Damage Caused by Cultural Assimilation

China no longer hides its ambition to assimilate Korean culture. The Northeast Project is a serious issue, for China could threaten Korea’s national identity and culture by taking its cultural assets. Having used traditional cultures to provide differentiated elements to consumers, Korean entertainment businesses, from K-pop to K-dramas and K-movies, are currently appealing to the global markets. For instance, in their music video of How You Like That, the K-pop girl group BLACKPINK appeared wearing hanboks and successfully grabbed international fans’ attentions. Similarly, Netflix’s original series Kingdom played a significant role in spreading the beauty of the hanbok among foreign viewers. According to the Korea JoongAng Daily, John Hornor Jacobs, an American author known for the novel Southern Gods, tweeted, “Really enjoying Kingdom on Netflix, the Joseon era Korean zombie show, but can we talk about all the hats in the show for a hot second?” Noticing such a positive response, the Chinese government then began to claim the hanbok as their traditional outfit. China now displays the hanbok as its own through several media outlets. For example, Shining Nikki, a mobile game produced by Chinese company Paper Games, released a set of hanbok items on the servers and explained them as traditional Chinese clothing. As seen from this case, China now attempts to take Korea’s cultural competitiveness and makes money with Korea’s cultural assets. Thus, there is a possibility that foreigners who lack knowledge about Asian culture might fall into the trap and misunderstand the origin of some important Korean cultural assets.

Hanbok Items in Shining Nikki (chosun.com)

How to Escape from the Northeast Project

Strong Statement of the Government

Regarding the recent outbreaks of the Northeast Project, the South Korean government has shown a disappointing performance. For example, in October 2020, Chinese leader Xi Jinping was accused of making inaccurate comments about the Korean War while delivering his speech at the 70th-anniversary conference of China’s participation in the Korean War. During his speech, he claimed that China fought against “imperialist invaders,” presumably the United States, and “defeated” them even though several United Nations Security Council’s resolutions pointed out North Korea’s invasion. Regarding the issue, the South Korean Minister of Foreign Affairs and South Korean Minister of National Defense took a firm stance against China’s misinterpretations of the Korean War. Still, they were not enough to elicit a response from China. Therefore, having learned a lesson from this incident, the South Korean government needs to take more decisive and immediate actions against China’s Northeast Project and send a strong message to China. If the Blue House issues an official statement of protest, it will have much more powerful impacts than those of ministers.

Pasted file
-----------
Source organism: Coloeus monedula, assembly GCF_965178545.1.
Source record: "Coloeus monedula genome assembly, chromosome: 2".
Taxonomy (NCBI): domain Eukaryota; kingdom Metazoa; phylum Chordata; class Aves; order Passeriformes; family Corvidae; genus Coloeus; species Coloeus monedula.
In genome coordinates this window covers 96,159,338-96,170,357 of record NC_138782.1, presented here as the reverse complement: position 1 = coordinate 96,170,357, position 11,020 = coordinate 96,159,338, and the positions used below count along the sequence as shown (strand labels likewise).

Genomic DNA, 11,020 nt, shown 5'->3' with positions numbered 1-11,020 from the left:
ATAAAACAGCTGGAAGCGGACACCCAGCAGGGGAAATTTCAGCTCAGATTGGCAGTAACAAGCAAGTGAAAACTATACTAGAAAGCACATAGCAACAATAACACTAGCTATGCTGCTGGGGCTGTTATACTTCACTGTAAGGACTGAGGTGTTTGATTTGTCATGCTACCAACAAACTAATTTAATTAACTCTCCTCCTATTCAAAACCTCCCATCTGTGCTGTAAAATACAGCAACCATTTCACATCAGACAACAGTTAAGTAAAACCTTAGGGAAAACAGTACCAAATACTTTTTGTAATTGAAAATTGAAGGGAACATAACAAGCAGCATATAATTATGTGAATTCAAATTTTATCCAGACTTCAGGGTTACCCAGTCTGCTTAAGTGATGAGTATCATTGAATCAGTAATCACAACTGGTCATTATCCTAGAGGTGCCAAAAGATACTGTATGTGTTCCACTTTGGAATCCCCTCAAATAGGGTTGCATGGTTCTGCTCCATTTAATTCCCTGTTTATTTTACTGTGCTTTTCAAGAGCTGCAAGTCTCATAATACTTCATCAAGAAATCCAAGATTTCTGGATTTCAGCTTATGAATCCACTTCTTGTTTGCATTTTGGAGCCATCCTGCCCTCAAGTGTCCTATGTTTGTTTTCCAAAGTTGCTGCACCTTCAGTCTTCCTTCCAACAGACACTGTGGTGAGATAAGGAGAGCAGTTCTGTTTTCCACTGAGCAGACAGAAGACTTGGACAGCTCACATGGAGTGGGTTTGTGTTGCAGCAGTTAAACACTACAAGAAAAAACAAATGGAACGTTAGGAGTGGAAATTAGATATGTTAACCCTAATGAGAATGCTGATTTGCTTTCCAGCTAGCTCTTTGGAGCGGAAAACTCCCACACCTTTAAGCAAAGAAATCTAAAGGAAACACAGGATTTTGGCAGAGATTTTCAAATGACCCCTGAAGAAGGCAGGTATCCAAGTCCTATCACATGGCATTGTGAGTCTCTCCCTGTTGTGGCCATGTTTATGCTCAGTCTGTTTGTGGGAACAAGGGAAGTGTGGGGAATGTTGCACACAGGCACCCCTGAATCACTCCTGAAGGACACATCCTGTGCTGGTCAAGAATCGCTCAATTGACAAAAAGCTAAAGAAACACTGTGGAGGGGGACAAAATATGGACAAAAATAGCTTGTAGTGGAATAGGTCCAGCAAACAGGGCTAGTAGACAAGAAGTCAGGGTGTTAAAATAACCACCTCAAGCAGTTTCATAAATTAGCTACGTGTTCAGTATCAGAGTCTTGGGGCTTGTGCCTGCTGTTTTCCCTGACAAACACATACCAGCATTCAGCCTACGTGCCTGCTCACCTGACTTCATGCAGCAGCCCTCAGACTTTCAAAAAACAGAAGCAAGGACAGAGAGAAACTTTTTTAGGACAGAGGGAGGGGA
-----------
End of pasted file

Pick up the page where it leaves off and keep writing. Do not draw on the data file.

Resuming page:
Use of Hallyu Contents

As China utilizes the media in spreading the Northeast Project, the South Korean government must engage in a counterattack by actively using the power of Hallyu contents. Currently, Hallyu contents are making remarkable achievements in global markets. For instance, many of Korean Netflix’s original series, such as Kingdom and Sweet Home, has ranked in the Top 10 in many different countries. Under the influence of these contents, the national image of Korea is well promoted around the world. Therefore, the government must take advantage of them regarding diplomatic issues like the Northeast Project. In fact, when Chinese netizens were filled with outrage over BTS leader RM’s acceptance speech of the James A. Van Fleet Award, foreign newspapers criticized China’s biased historical account, helping people understand how serious the issue is. This incident proved the positive influence of Hallyu. The South Korean government needs to systematically use this power to form positive public opinion and gain international support about the Northeast Project issue.

China-South Korea Diplomacy (yna.co.kr)

Reinforcement of History Education

The Korean school curriculum regarding East Asian History must offer Koreans proper knowledge and skills to respond to the Northeast Project issue. The ultimate purpose of learning history is to better understand and respond to the world with lessons from ancestors. History allows people to practice how to handle specific problems and prepare them for potential outbreaks with a better attitude and knowledge. However, current history education in Korea merely focuses on the superficial purpose, passing information, and lacks practical use. In fact, the Korean History textbook published by the Mirae-n company helps students get a glimpse of the Northeast Project by providing images and charts. However, it does not give the details about China’s intentions, which are crucial to fully understand the dynamics of the issue. More importantly, the textbook does not explain the South Korean government’s past responses, failing to give proper reference when facing the same situation. Therefore, from now on, the Korean school curriculum must focus on preparing Koreans for how to manage severe issues like the Northeast Project and providing enough context to achieve the goal.

Starting from the plan to stabilize the Three Northeast Provinces, the Northeast Project has expanded its area to assimilate Korea’s various historical and cultural assets. Because of this, South Korea suffers from unwanted, unpleasant controversies, and in order to escape from the continuing situation, the government must try its best to end the Northeast Project by making strong statements and actions, using Hallyu contents to raise global awareness, and reinforcing history education among Koreans.

허유정  yjheo@g.skku.edu

<저작권자 © THE SUNGKYUN TIMES, 무단 전재 및 재배포 금지>

허유정의 다른기사 보기
기사 댓글 0
첫번째 댓글을 남겨주세요.
많이 본 뉴스
    Back to Top